Tuesday, August 25, 2015

The Challenge of Non-fiction

Two of my trusted Beta readers pointed to one of the characters in my WIP and wondered if this character was “needed.” When writing a fictional story— every character must have a function that advances the premise, or at the very least provides comic relief. If neither is the case, toss the bums out, much as it hurts. The story will be meaner and leaner and far stronger.
Fiction writers have two options with unnecessary characters—eliminate, or re-write to make them essential. I have chosen, this time, to do the latter. I had a good reason for this side character, but I failed to convey it properly. I’m going to fix this. Besides, I make a better booster than an assassin.

But those who write non-fiction don’t have this luxury. They are, in effect, historians. Mentioning people who don’t wind up being pivotal, or even interesting in themselves, is still something that they must do in places where the very presence of these people must be accounted for posterity.

Here lies the challenge— make the gray types seem interesting. Find a way to connect the dots somehow, even when the connections are flimsy. Make it stick the way a fictional story would, even as you write about real people and events.

I used to think non-fiction stories were easier to write. After all, the story is already there. A writer just has to do some research. This always felt like school homework, something I did with ease though never liked. Then the writer must have the organizational and verbal skills to produce coherency. Non-fiction that reads like a textbook is not wanted these days. It must be written so young readers will not put it down, same as fiction.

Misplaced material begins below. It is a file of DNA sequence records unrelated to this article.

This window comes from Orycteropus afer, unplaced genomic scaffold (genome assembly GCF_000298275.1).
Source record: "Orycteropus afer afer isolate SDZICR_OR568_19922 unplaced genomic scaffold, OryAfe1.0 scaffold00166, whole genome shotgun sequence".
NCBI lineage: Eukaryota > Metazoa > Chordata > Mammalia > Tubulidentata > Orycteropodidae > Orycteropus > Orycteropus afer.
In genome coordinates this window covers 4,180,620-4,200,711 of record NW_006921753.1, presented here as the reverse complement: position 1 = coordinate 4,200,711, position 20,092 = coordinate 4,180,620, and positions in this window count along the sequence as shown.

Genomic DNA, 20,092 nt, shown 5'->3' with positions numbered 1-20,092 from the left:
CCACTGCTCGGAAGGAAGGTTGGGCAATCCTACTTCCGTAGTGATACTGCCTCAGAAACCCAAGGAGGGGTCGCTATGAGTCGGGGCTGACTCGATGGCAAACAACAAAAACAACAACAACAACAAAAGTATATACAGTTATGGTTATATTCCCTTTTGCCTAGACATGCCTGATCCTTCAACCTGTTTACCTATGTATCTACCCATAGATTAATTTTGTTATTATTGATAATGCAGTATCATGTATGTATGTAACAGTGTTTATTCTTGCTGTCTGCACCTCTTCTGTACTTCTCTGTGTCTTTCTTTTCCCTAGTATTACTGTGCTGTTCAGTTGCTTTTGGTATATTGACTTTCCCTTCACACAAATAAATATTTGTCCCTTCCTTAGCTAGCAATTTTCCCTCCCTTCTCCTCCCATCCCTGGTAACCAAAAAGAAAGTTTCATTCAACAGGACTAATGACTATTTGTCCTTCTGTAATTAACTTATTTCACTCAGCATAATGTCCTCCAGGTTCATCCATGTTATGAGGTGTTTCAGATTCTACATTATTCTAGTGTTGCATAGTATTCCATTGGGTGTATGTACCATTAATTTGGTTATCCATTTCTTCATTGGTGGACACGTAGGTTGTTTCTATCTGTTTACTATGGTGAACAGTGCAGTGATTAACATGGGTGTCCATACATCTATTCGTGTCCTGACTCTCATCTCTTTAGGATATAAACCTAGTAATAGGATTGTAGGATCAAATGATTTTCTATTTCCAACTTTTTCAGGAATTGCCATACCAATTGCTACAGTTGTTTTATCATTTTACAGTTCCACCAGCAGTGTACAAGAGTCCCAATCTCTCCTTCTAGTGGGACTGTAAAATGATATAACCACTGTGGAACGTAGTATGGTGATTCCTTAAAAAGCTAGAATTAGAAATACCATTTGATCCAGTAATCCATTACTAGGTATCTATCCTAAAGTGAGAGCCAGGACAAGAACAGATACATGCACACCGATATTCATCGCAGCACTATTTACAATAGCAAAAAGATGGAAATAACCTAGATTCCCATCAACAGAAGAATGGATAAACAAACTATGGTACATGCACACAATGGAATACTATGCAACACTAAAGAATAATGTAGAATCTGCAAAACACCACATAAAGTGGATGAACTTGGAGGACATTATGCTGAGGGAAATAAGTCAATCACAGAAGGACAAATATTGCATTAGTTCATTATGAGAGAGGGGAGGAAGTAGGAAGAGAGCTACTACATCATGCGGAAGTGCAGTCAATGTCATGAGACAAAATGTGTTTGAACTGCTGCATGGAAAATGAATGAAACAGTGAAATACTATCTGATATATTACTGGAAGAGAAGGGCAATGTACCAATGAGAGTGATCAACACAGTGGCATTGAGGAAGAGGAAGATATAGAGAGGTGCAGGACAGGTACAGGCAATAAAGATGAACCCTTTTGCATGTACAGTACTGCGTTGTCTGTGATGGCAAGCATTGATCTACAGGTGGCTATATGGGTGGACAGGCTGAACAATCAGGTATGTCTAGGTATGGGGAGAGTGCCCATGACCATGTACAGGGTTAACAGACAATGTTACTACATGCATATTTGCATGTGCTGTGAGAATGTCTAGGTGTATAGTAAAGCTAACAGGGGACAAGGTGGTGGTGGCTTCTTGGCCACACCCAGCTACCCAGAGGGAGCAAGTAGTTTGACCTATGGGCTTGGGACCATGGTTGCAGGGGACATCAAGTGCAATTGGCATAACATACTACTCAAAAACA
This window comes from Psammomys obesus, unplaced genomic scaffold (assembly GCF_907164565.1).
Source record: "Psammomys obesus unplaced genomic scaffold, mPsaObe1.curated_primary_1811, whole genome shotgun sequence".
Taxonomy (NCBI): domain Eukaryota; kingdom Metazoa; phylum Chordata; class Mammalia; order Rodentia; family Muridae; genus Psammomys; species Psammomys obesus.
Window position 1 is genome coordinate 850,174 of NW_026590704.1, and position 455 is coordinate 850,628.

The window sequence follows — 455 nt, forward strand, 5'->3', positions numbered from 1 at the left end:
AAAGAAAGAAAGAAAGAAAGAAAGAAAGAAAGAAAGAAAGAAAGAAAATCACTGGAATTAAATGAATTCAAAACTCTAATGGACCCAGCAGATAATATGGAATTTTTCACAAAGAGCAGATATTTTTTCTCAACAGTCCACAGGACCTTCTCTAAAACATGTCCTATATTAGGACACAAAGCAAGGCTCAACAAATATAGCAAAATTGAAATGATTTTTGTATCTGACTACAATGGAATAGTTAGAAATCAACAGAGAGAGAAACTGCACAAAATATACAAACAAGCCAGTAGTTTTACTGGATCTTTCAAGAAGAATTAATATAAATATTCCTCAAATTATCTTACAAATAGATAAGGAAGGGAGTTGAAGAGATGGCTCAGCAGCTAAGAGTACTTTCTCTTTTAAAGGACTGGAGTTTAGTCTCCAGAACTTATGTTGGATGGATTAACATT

As I augment and change my fictional person, I marvel what I would have done if she and the story had had a reality outside my mind.
And I take off my virtual hat to all great non-fiction.

Tuesday, August 18, 2015

Begin the Begin, or— In the Beginning…

Before I had any books published, before I was agented, before I ever considered I would ever write anything longer than a long picture book text, and before I knew anything about publishing…

Let me begin in the beginning. I wrote, revised and submitted my first manuscript way back in ancient times. I mistakenly labeled my chapter book story in my query. I called it a picture book because, as I said^, I didn’t know better. This 7,000-word episodic story that was inspired by The Little Prince (16,000 plus words, which some still consider a picture book) had too many things wrong with it, and my query had many more faux-pas. But it must have had something right, because only ten days later I got a very nice and encouraging personal rejection from one of the six small publishers I had subjected my offering to.

After that all the rejections were forms. So were the rejections to stories that followed, for the next eighteen months. I learned that truly personal feedback was rare, and I also learned many more things about writing and submitting.

One publisher never responded, but this, too, was common. Even back then.

Years passed. Winters turned to springs and summers turned to autumns. I was forever grateful for that first personal rejection because it kept me going onto better writing and not giving up.

Until today. It’s been a long time since my stamped self-addressed envelopes showed up with regularity in my mailbox. Everyone had moved to E-subbing, and my agent takes care of this aspect now. But today, there it was. My final rejection to that very first submission for a story I sent, ahmm, nine years ago.